- Telecommunications and sound-recording equipment and reproducing apparatus and equipment (+0.4%)
- General industrial machinery and equipment, n.e.s., and machine parts, n.e.s. (+0.2%).
Export Price Index
The export price index rose due to the major increase of 6.9% in the meat and meat preparations because of increased global demand for Australian beef and lamb, but only to compensate a part of the fall in the following:
- Metalliferous ores and metal scrap (-9.1%) due to the increased global supply for iron ore and subdued demand from China;
- Coal, coke and briquettes (–14.7%) due to abundant global supply of thermal and coking coal amid subdued demand;
- Gas, natural and manufactured (-2.3%) due to falls in crude oil prices in the September quarter 2019 flowing through to LNG contract prices;
Export contract prices for LNG are driven by the international crude oil price with a 4 to 6 months lag.
Source: Australian Bureau of Statistics
The Australian export price index rose by 4.1%. through the year with the main contributors being:
- Metalliferous ores and metal scrap (+27.5%);
- Gold, non-monetary (excluding ores and concentrates) (+26.3%);
Moreover, the price movements for major export products of Australia during the December quarter was driven by the following:
- Metalliferous ores and metal scrap (–9.1%);
- Coal, coke and briquettes (–14.7%);
- Gas, natural and manufactured (–2.3%);
- Gold, non-monetary (excluding gold ores and concentrates) (+0.5%);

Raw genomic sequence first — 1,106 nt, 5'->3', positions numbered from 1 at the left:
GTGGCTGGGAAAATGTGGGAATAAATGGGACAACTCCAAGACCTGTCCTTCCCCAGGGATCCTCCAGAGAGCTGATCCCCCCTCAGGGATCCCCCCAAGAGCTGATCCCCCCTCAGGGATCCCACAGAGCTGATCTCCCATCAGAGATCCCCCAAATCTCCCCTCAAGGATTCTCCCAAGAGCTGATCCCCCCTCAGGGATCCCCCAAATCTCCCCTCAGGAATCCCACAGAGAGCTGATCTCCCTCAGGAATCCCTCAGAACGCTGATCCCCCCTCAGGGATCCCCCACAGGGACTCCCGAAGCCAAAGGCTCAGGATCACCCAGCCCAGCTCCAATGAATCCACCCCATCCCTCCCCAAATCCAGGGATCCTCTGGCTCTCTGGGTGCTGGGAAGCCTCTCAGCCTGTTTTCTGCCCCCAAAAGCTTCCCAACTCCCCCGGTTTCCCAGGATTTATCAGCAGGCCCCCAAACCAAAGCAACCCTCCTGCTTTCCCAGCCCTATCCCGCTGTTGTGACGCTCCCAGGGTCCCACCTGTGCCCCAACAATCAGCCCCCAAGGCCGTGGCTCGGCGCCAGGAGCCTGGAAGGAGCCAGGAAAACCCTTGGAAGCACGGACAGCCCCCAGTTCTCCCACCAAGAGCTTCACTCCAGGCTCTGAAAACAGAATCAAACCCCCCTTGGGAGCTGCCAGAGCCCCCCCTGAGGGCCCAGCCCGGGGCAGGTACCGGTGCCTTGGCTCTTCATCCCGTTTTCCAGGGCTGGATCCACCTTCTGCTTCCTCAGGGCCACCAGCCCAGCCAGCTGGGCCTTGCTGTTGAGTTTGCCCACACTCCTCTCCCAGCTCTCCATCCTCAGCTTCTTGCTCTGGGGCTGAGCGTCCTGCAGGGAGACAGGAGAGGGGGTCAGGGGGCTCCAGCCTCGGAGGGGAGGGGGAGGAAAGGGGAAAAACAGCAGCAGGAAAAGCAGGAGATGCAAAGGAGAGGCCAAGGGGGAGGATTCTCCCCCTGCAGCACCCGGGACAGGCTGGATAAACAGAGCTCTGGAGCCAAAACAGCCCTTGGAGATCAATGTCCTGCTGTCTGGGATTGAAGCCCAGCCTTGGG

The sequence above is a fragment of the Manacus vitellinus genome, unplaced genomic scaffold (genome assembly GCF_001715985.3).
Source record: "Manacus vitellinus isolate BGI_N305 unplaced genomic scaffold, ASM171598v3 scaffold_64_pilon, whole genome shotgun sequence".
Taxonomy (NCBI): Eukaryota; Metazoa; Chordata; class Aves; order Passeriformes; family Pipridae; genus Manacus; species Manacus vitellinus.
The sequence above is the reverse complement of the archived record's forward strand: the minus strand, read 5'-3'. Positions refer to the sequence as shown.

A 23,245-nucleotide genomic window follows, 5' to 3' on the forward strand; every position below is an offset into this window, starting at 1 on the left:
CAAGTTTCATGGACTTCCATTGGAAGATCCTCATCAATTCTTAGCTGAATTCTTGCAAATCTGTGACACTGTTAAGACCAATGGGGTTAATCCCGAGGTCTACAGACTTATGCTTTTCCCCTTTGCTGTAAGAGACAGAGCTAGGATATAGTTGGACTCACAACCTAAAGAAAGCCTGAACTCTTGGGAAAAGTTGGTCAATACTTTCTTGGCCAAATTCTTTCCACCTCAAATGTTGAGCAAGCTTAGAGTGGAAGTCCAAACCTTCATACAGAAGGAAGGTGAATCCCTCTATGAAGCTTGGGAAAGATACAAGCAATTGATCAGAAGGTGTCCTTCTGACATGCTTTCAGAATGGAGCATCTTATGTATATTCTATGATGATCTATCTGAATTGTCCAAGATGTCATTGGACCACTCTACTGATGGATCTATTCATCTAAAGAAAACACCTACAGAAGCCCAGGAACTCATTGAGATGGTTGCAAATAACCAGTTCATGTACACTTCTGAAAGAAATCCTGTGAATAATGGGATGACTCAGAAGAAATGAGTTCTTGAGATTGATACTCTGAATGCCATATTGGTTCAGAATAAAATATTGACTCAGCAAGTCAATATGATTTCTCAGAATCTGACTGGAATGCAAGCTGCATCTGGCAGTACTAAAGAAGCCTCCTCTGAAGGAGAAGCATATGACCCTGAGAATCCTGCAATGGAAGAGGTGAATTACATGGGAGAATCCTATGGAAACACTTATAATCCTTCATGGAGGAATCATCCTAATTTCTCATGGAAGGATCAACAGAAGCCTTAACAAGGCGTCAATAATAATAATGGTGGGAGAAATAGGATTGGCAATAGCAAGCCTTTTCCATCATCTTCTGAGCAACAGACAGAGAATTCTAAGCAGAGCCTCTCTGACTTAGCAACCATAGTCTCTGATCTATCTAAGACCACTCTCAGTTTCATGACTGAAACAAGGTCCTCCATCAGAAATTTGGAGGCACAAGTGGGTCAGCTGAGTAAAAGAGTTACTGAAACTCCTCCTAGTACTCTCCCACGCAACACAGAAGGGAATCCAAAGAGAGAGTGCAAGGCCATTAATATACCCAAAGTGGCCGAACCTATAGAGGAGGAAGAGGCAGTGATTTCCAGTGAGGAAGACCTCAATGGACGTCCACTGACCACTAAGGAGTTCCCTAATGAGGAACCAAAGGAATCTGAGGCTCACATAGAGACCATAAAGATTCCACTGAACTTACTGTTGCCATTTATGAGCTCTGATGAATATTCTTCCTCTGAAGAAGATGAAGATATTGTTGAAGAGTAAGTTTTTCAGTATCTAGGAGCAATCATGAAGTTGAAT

- Meat and meat preparations (+6.9%);
NSW T-Corp's stance on Fiscal Stimulus
The Australian Government had introduced lower income tax rates with an intent to boost the household income in 2019 and for backing small and medium?sized business while ensuring all taxpayers, including big business and multinationals, pay their fair share.
NSW Treasury Corp is of the view that this move led to the boost in savings rather than consumer spending, from which its perceived that spending is not likely to be revived easily even if the federal government increases the expenditures.
However, this does not necessarily indicate the ineffectiveness of the fiscal stimulus. Rather this opens the opportunity to rethink and better and largely design the fiscal stimulus as compared to the 2019 tax rebate.
Citing the current scenario; it is expected that the Government shall offer additional backing to the economy in the 2020 budget; however, it is less likely that there will be any alteration in the momentum of consumer spending.
With so many uncontrollable factors in the international business environment already triggering the slowdown, the experts and investors worldwide predict for a not so strong 2020 for the global economy as well as domestic economies. There is an increased burden over the governments across the globe to at least maintain the financial and economic performance of their respective economies. However, in such an interconnected and interdependent trade environment, it is a herculean task for the governments to meet all the objectives of financial stability.